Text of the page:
Sansthing

Active Member
Year of past OR future Camino
French Camino (2009), French Camino (2011), Via de la Plata (2012), Camino Inglês (2014),
It may be worth considering that there could be even fewer shops for provisions than usual in the smaller places as many businesses are closing down due to the pandemic.
 

RobinK*

New Member
Year of past OR future Camino
Camino Francés (2012), incl. Muxia and Fisterra, Camino Portugues (2016), Camino Primitivo (2018)
Hi Barry,
We've walked the CF in September/October 2012. See our blog http://ronine2012.blogspot.com/

Bought a second hand light weight tent, a small stove and a pan, and practiced on packing the gear in our packs during some multi-day hikes in the Netherlands and Luxemburg. Then we walked for approx 40 days on the CF and to Muxia/Finisterre. During 20 nights we stayed in the tent and the other half we stayed at the albergues. A very nice combi if you ask me (and my wife, who hates bathing in a river and prefers a regular shower every now and then ;-)).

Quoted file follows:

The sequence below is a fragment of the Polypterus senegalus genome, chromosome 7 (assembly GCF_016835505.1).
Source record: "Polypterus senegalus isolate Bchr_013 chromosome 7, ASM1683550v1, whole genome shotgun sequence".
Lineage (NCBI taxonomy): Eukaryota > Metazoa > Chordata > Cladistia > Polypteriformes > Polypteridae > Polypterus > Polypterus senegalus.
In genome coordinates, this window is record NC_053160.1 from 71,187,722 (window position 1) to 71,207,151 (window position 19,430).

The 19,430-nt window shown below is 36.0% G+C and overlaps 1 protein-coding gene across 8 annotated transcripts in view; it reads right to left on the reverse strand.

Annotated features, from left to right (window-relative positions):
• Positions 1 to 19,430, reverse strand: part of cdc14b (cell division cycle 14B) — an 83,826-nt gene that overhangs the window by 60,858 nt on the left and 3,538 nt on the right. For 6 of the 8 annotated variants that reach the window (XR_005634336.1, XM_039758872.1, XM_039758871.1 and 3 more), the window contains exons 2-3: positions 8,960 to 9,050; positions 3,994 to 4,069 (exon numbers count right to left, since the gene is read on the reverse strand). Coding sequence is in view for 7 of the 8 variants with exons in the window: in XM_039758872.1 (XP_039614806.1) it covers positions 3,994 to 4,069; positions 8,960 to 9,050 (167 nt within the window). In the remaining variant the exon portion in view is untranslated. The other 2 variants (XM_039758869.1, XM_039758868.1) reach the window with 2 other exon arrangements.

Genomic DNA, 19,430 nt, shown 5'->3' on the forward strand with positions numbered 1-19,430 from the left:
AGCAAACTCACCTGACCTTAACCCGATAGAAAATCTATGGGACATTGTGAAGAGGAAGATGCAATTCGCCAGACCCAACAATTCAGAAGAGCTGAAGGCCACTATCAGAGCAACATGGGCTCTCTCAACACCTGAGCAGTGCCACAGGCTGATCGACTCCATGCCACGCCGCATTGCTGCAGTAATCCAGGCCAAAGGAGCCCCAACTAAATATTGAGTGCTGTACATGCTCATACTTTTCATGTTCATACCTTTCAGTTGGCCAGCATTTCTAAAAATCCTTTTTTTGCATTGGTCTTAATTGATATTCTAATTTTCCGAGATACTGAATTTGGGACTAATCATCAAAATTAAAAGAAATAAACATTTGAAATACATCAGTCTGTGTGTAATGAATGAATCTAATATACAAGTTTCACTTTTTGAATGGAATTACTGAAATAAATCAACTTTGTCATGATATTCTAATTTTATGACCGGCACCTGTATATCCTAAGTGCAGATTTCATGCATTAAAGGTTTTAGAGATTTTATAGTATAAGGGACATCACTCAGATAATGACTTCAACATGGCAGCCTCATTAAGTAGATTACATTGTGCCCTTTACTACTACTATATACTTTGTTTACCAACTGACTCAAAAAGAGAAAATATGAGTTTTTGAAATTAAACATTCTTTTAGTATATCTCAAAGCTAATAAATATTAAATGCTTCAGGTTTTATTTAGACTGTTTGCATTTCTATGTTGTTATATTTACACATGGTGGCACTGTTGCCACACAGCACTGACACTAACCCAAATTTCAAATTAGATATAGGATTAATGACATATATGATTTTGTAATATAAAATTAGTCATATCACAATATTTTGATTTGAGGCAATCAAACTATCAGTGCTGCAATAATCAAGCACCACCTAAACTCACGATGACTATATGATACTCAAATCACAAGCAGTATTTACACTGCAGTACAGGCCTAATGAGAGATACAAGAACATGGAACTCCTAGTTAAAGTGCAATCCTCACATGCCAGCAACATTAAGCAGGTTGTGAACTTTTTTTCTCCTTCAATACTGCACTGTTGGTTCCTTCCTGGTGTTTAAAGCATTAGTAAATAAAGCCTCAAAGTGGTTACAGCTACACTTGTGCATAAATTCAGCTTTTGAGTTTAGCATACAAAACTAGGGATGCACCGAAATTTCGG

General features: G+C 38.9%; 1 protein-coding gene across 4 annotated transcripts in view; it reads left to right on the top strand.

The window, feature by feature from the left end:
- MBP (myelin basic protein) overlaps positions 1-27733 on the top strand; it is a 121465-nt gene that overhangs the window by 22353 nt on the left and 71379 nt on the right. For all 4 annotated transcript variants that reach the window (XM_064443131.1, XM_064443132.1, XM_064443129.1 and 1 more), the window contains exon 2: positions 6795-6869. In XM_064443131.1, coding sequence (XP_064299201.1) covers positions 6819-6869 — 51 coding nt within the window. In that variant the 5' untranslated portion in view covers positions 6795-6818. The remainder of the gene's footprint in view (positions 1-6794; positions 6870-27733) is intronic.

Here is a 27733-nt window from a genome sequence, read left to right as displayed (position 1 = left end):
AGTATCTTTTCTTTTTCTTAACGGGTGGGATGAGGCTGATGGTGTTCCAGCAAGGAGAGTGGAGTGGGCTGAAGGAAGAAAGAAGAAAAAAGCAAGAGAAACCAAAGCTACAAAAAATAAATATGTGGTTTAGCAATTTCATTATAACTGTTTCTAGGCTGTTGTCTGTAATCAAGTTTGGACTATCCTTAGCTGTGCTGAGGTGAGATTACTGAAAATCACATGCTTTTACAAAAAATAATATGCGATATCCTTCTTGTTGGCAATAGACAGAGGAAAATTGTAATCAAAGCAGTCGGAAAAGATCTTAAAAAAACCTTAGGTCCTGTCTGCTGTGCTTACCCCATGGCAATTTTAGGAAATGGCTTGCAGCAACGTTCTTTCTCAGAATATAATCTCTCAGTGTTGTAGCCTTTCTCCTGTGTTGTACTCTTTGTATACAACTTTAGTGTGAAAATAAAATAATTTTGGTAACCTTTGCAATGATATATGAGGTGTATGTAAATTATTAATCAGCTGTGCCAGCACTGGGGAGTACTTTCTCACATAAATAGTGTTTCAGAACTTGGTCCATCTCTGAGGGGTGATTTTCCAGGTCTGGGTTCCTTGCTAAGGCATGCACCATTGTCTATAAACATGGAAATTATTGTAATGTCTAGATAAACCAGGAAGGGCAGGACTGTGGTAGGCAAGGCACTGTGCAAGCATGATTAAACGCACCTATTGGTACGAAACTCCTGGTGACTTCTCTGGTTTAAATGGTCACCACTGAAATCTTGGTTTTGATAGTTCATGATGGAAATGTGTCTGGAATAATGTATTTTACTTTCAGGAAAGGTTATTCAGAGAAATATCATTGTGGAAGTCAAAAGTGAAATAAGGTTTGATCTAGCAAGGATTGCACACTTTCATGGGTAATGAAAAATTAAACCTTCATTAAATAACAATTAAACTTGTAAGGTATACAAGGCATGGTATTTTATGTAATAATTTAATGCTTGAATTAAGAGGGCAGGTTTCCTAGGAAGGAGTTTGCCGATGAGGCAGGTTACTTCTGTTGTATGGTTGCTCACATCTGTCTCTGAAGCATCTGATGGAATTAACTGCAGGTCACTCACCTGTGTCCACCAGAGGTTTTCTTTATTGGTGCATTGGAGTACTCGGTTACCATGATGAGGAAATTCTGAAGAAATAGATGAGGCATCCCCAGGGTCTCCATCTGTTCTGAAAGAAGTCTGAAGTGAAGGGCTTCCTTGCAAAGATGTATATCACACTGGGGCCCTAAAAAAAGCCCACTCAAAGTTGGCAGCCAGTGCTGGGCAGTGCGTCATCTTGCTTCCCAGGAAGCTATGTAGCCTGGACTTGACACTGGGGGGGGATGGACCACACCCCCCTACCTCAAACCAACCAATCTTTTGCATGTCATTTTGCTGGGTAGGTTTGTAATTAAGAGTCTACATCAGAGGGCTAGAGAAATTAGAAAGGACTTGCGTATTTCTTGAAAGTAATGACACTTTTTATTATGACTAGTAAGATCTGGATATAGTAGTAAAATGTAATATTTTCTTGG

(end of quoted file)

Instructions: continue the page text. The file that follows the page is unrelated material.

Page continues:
You can pitch the tent in between the villages (wild camping is tolerated in most regions, check on the web though), on official camping grounds, in the albergue's yard, or in private yards. Always ask locals and owners if you're allowed to. We never got a 'no', but always friendly coorporation and lots of kindness. When camping in the albergue's garden we just payed for a bed, so we were allowed to use the facilities also (kitchen, shower, swimming pool, even including dinner if applicable). By the time we reached Galicia it got colder during the nights, so mostly we stayed in the albergues as of then. The first camp ground used was in Saint Jean Pied de Port (September 1st) and the last camp ground used in Portomarin (September 30th).

Buen Camino!
Regards, Robin

PS: Don't forget to check the inside of your gear (including shoes) in the morning before putting them on!

Saint Jean Pied de Port (official camp ground):
P1000661.JPG

Puente la Reina (albergue's yard):
P1000794.JPG

Somewhere on the Meseta (wild camping, with a bottle of red wine, a baguette and a starry starry night :) ):
P1010193.JPG